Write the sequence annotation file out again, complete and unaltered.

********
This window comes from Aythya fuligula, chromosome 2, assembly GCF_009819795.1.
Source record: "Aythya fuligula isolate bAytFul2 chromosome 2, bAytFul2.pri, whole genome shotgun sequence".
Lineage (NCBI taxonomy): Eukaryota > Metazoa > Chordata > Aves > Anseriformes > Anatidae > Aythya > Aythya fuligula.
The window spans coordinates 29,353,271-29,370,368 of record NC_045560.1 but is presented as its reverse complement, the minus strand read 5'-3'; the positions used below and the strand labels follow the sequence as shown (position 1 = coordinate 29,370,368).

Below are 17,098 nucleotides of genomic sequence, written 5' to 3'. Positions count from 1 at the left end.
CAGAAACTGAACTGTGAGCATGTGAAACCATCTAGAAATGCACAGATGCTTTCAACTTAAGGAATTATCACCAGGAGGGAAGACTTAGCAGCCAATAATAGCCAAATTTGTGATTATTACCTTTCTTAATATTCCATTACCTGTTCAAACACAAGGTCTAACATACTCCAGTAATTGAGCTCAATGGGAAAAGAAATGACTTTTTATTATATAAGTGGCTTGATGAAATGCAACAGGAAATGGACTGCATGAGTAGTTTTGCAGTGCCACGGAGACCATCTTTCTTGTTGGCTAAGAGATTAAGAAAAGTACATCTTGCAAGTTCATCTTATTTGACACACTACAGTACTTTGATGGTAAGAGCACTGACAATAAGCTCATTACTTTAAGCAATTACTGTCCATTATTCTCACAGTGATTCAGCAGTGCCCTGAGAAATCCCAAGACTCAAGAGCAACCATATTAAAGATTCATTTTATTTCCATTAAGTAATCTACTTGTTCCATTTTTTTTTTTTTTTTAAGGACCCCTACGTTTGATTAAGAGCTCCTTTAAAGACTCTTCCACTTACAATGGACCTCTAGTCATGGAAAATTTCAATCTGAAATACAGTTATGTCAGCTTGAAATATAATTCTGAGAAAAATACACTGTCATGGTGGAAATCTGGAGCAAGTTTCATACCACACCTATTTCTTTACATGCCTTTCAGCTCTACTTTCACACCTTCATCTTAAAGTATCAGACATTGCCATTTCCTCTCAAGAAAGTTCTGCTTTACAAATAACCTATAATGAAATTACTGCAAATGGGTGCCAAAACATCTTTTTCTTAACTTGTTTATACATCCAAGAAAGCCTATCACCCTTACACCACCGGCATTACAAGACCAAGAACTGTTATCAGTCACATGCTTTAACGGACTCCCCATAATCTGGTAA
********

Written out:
This window comes from Aythya fuligula, chromosome 2, assembly GCF_009819795.1.
Source record: "Aythya fuligula isolate bAytFul2 chromosome 2, bAytFul2.pri, whole genome shotgun sequence".
Lineage (NCBI taxonomy): Eukaryota > Metazoa > Chordata > Aves > Anseriformes > Anatidae > Aythya > Aythya fuligula.
The window spans coordinates 29,353,271-29,370,368 of record NC_045560.1 but is presented as its reverse complement, the minus strand read 5'-3'; the positions used below and the strand labels follow the sequence as shown (position 1 = coordinate 29,370,368).

Below are 17,098 nucleotides of genomic sequence, written 5' to 3'. Positions count from 1 at the left end.
CAGAAACTGAACTGTGAGCATGTGAAACCATCTAGAAATGCACAGATGCTTTCAACTTAAGGAATTATCACCAGGAGGGAAGACTTAGCAGCCAATAATAGCCAAATTTGTGATTATTACCTTTCTTAATATTCCATTACCTGTTCAAACACAAGGTCTAACATACTCCAGTAATTGAGCTCAATGGGAAAAGAAATGACTTTTTATTATATAAGTGGCTTGATGAAATGCAACAGGAAATGGACTGCATGAGTAGTTTTGCAGTGCCACGGAGACCATCTTTCTTGTTGGCTAAGAGATTAAGAAAAGTACATCTTGCAAGTTCATCTTATTTGACACACTACAGTACTTTGATGGTAAGAGCACTGACAATAAGCTCATTACTTTAAGCAATTACTGTCCATTATTCTCACAGTGATTCAGCAGTGCCCTGAGAAATCCCAAGACTCAAGAGCAACCATATTAAAGATTCATTTTATTTCCATTAAGTAATCTACTTGTTCCATTTTTTTTTTTTTTTTAAGGACCCCTACGTTTGATTAAGAGCTCCTTTAAAGACTCTTCCACTTACAATGGACCTCTAGTCATGGAAAATTTCAATCTGAAATACAGTTATGTCAGCTTGAAATATAATTCTGAGAAAAATACACTGTCATGGTGGAAATCTGGAGCAAGTTTCATACCACACCTATTTCTTTACATGCCTTTCAGCTCTACTTTCACACCTTCATCTTAAAGTATCAGACATTGCCATTTCCTCTCAAGAAAGTTCTGCTTTACAAATAACCTATAATGAAATTACTGCAAATGGGTGCCAAAACATCTTTTTCTTAACTTGTTTATACATCCAAGAAAGCCTATCACCCTTACACCACCGGCATTACAAGACCAAGAACTGTTATCAGTCACATGCTTTAACGGACTCCCCATAATCTGGTAA